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New Study Reveals Long-Term Outcomes in Eating Disorders

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A new comprehensive study has shed light on the long-term outcomes for individuals suffering from eating disorders (EDs). Conducted by a team of international researchers, the study provides a systematic review, meta-analysis, and multivariable meta-regression analysis of 415 studies from around the world.

This expansive research offers valuable insights into recovery, chronicity, and mortality rates among those diagnosed with anorexia nervosa (AN), bulimia nervosa (BN), binge eating disorder (BED), and other specified feeding and eating disorders (OSFED). The findings were published in the journal World Psychiatry.

The study revealed that, across all EDs, the overall recovery rate was 46%. Recovery rates increased over time, from 42% at less than two years to 67% at ten or more years of follow-up. Chronicity, defined as the continued presence of an ED diagnosis, was found in 25% of patients, with the highest rates within the first four years of follow-up, subsequently decreasing to 18% at ten or more years.

Distinct differences were observed between the various types of EDs. Recovery rates for binge eating were highest in OSFED (83%) and lowest in AN (31%). Similarly, abnormal weight recovery was highest in OSFED (69%) and lowest in BED (17%). These findings highlight the varied nature of recovery and the necessity for tailored treatment approaches for each specific disorder.

Mortality rates across all EDs were 0.4%, with significant variations depending on the type of ED. Observational studies indicated a mortality rate of 5.2 deaths per 1,000 person-years, with the highest rates in mixed EDs and the lowest in BN. Hospitalisation occurred in 26% of patients, with the highest rates in AN (32%) and the lowest in BN (4%).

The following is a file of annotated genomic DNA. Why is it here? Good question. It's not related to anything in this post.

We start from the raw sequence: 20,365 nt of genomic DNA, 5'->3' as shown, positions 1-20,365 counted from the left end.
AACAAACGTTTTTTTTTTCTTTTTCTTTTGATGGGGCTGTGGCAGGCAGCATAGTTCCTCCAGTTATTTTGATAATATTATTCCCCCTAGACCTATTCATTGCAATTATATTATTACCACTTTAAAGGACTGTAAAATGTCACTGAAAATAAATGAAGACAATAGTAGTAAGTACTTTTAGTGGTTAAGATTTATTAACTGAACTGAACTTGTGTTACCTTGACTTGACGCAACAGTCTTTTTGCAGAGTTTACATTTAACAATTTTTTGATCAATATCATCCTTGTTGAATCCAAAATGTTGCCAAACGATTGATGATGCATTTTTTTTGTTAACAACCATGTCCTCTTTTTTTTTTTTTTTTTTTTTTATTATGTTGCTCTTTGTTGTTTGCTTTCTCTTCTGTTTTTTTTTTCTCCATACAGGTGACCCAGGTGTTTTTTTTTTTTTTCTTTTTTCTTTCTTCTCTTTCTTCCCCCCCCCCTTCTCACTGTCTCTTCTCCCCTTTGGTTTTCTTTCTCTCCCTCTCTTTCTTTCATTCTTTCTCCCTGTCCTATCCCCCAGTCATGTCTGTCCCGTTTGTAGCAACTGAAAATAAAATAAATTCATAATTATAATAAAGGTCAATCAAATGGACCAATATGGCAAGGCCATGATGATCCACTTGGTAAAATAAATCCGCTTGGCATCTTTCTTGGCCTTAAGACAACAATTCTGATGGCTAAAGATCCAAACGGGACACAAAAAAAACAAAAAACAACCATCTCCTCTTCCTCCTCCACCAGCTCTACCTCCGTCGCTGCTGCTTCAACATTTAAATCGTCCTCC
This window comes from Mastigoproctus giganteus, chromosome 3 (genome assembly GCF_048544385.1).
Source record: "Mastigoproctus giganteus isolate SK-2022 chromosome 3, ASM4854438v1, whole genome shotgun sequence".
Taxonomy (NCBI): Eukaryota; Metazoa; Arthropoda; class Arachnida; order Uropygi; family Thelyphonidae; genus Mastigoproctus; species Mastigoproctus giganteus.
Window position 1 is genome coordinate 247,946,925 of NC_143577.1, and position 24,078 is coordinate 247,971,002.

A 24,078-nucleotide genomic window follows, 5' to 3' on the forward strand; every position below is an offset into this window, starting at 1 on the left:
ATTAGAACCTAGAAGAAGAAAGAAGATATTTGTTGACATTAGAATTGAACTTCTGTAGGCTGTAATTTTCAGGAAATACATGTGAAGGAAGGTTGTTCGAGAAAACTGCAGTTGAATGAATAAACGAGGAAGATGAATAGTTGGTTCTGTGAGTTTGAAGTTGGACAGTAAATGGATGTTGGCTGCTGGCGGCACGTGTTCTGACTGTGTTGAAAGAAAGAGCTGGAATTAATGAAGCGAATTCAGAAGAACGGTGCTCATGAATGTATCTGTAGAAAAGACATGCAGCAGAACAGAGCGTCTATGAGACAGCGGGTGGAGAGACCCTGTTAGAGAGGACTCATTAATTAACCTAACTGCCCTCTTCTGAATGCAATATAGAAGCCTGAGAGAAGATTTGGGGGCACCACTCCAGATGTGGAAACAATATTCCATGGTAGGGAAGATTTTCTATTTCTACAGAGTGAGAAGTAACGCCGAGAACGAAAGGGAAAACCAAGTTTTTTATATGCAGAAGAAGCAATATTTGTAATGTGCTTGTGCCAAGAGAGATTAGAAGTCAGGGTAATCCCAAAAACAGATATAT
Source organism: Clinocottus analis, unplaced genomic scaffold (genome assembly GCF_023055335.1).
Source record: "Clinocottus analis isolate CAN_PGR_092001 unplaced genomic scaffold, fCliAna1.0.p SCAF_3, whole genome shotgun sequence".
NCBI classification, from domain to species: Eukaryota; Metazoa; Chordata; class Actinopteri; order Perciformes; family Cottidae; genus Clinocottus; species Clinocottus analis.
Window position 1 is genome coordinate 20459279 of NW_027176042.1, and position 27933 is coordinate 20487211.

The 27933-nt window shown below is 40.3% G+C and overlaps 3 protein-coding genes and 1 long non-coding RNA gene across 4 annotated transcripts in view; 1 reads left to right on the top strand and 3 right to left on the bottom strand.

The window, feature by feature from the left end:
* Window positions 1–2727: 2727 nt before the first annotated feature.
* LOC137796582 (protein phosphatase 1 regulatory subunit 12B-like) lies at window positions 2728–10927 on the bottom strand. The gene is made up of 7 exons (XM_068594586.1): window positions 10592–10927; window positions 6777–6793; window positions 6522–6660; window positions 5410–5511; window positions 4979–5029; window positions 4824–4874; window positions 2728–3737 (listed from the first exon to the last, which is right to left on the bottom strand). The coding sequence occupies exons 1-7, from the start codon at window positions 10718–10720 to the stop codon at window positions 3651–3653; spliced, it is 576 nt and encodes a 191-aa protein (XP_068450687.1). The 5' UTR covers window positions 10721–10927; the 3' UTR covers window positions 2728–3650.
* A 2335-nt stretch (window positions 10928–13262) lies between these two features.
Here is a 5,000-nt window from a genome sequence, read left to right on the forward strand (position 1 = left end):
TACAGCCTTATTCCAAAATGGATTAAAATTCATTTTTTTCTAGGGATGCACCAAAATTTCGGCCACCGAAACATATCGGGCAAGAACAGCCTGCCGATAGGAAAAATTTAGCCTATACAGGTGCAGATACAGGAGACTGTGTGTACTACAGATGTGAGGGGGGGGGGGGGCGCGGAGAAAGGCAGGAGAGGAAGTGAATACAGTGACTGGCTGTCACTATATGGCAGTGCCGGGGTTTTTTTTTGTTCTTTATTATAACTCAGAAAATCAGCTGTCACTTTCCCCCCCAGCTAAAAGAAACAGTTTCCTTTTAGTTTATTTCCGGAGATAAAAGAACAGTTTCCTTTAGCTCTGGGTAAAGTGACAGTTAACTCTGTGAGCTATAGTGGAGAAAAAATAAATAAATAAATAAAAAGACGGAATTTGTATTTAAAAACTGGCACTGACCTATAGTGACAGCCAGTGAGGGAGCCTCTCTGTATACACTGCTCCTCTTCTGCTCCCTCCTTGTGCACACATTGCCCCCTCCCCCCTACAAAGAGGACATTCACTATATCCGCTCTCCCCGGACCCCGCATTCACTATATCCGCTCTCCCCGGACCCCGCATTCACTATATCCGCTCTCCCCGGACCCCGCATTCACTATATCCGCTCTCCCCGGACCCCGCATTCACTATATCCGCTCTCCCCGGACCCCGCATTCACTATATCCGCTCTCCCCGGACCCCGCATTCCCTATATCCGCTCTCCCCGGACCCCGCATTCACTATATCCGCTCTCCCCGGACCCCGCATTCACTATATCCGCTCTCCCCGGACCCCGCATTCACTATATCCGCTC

The study also examined diagnostic migration, where patients initially diagnosed with one type of ED later met the criteria for another. For instance, 8% of patients with AN migrated to BN, while 19% of those with BED moved to OSFED. These shifts underline the dynamic and often overlapping nature of ED diagnoses, necessitating flexible and adaptive treatment strategies.

Children and adolescents had significantly higher recovery rates and lower chronicity and mortality rates than adults. This suggests the critical importance of early intervention in improving long-term outcomes for ED patients. Nutritional interventions emerged as the primary treatment component associated with the highest recovery rates across all EDs. Cognitive-behavioural therapy (CBT) and family-based therapy were particularly effective for AN, while self-help, CBT, and dialectical behaviour therapy (DBT) were beneficial for BN. For BED, pharmacotherapy combined with CBT and DBT showed the most promise.

The study’s findings have significant implications for clinical practice. Early identification and treatment, particularly in children and adolescents, are crucial for improving outcomes and preventing chronicity and mortality. The research supports a multi-faceted treatment approach, combining nutritional, psychological, and pharmacological interventions tailored to each specific ED.

The study also highlights the need for long-term observational studies to better understand the trajectories of EDs and to refine treatment approaches further. There is also a call for international consensus on defining recovery, improvement, chronicity, and relapse in ED populations to standardise research and clinical practices.

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